Splash pad to be delayed at least a year
JANESVILLE--Janesville recreation staff will ask the Janesville City Council on Monday to reopen Riverside Park's wading pool this summer and delay construction of a splash pad in the park because of flooding and parking concerns.
Recreation Director Shelley Slapak in a memo to the council said she would not reopen the wading pool if extensive repairs are needed.
The council in the 2014 budget eliminated $28,994 to operate the wading pool but approved $10,270 to operate a splash pad. Slapak estimated then she could get a splash pad built by summer 2014.
Now, the council will be asked to approve another $17,502 to reopen the wading pool and delay the splash pad for a year until a recommendation can be made on its placement.
“Even if there wasn't groundwater issues, the timeline is much longer than we thought,” Slapak said.
A water feature in Riverside is important to the Friends of Riverside Park, a volunteer group that has dedicated time and money to rejuvenate the regional park. The splash pad was a trade-off for the wading pool, which occasionally flooded and needs repair.
City Manager Mark Freitag, who reported to work in December after the budget was approved, said he has two concerns about the splash pad, especially after realizing how much of Riverside Park is in the flood plain.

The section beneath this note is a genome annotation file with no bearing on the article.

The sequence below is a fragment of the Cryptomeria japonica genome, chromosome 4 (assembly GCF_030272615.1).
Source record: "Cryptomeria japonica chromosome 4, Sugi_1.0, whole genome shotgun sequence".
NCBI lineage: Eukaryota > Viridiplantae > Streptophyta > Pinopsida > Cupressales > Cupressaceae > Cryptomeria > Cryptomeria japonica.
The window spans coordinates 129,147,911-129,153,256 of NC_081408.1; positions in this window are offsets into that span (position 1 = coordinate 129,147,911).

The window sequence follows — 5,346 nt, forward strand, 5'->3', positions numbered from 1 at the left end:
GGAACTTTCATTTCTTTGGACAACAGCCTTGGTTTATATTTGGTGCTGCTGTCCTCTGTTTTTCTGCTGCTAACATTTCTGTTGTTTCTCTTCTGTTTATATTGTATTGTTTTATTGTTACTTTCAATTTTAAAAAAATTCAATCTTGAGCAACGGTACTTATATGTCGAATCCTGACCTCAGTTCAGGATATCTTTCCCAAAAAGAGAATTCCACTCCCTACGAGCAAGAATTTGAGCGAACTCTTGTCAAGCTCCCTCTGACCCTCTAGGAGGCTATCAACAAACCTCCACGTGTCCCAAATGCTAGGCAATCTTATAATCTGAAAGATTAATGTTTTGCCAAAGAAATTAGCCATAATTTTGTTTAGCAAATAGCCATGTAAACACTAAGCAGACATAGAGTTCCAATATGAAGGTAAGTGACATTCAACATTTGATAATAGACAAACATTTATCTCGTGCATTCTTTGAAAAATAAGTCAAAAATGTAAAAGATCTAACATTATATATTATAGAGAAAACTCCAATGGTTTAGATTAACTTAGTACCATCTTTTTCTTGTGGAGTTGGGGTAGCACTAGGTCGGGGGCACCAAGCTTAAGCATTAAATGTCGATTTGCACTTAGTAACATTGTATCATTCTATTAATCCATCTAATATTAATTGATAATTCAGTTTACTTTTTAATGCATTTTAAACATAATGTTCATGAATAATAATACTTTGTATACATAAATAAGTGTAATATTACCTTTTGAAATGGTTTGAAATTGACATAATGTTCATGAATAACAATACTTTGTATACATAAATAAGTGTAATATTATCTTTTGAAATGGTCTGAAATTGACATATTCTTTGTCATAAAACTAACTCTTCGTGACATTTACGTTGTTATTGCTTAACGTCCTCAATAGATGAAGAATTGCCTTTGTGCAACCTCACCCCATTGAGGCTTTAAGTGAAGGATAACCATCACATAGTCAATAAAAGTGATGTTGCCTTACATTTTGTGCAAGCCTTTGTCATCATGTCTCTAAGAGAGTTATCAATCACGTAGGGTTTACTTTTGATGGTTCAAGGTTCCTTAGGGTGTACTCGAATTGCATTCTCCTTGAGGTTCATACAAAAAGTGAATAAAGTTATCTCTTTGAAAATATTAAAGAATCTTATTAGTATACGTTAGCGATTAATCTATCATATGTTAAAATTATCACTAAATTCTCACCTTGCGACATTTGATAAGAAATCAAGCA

“It just made me question why we would put it into a place where it is going to flood potentially,” Freitag said.
“If Riverside truly is the right place of to be … it probably should be somewhere on the south side of Riverside,” he said.
Friends of Riverside Park had hoped to put the splash pad on the north end of the park near the wading pool. That is where most of the park activity takes place, including baseball, shuffleboard and tennis.
The map shows one area on the north end not in the flood plain, Freitag said.
Still, that area might be surrounded by floodwater and inaccessible at the beginning of the season, Freitag said.
He said he understands the friends' group wants some sort of water amenity in the park to help draw people.
“I think we can find a happy medium for all involved, but I am concerned about putting it on the north end where it could potentially be underwater,” Freitag said.
Freitag is also concerned the city has yet to borrow up to $300,000 needed to build the splash pad.
The council would likely have borrowed the money later this year in its annual note issue.
Said Slapak: “We're really just trying to take the time to do it (build a splash pad) right. We're just really at this point where we need to work with our engineering staff and really determine location and make sure it's appropriate.”
Slapak said in her memo she would not reopen the wading pool in 2014 if extensive repairs are needed.
The budget includes $3,000 for concrete, caulking and paint repairs.
“Given past experience, there is concern that, due to the location of the wading pool, extensive repairs may be needed this year,” Slapak said.
Staff cannot evaluate the vessel's condition until after the frost leaves the ground.
The wading pool was closed in 2002 and reopened in 2009 after the friends' group dedicated time and money to the park. Then, the pool needed extensive repairs. The pumps, for example, were raised above flood level.
An update and recommendation regarding a splash pad will be brought to the council at a later date.